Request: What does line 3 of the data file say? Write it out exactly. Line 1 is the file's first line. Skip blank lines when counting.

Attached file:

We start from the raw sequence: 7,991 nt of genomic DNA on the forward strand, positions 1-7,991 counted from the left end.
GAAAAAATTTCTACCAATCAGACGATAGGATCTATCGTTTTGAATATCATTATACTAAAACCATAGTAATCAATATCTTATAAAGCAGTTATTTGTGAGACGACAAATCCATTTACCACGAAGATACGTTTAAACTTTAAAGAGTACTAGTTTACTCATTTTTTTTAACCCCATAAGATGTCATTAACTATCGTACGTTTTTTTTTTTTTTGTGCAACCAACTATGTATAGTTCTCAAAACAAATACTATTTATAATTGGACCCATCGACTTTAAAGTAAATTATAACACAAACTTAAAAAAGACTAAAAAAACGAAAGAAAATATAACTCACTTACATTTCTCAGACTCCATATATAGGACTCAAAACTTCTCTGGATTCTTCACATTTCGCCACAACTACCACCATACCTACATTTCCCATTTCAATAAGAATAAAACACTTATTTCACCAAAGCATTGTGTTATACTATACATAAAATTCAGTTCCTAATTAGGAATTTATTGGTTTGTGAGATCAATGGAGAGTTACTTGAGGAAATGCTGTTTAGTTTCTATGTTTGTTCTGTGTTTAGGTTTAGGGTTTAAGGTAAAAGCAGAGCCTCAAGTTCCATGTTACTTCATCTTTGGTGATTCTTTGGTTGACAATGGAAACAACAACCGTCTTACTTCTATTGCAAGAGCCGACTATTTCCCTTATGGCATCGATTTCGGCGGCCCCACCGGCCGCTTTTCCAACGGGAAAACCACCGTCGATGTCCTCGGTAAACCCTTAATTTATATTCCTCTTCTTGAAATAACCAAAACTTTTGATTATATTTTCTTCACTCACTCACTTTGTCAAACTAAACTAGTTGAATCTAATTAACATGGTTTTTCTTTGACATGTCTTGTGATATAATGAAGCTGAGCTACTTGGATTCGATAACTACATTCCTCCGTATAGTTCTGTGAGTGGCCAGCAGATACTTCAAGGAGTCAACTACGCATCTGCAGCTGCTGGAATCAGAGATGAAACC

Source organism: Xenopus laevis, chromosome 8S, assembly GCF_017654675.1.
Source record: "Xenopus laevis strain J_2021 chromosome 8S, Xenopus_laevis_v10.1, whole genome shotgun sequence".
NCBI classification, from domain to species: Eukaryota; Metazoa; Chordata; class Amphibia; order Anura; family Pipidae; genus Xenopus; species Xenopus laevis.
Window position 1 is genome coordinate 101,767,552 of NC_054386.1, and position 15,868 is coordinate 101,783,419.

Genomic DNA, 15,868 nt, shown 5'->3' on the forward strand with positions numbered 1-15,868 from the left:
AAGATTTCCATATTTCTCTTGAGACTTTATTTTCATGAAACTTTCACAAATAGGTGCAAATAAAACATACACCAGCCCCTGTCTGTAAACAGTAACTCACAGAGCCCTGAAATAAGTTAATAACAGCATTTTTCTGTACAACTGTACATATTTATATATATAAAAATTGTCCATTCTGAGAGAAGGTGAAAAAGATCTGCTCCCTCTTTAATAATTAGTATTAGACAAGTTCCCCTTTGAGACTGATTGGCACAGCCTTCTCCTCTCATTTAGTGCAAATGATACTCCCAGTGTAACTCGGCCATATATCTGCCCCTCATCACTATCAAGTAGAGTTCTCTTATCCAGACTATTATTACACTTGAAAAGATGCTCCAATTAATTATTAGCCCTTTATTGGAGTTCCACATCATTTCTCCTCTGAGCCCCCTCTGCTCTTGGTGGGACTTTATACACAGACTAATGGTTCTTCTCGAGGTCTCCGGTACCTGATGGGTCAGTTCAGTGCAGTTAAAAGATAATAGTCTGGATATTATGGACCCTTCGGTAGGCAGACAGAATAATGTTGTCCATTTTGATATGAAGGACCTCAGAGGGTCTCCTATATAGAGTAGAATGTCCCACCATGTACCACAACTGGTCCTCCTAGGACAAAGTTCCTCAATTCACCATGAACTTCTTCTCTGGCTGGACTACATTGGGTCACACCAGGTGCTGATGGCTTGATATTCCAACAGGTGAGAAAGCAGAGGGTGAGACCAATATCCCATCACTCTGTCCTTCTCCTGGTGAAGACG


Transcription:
Source organism: Xenopus laevis, chromosome 8S, assembly GCF_017654675.1.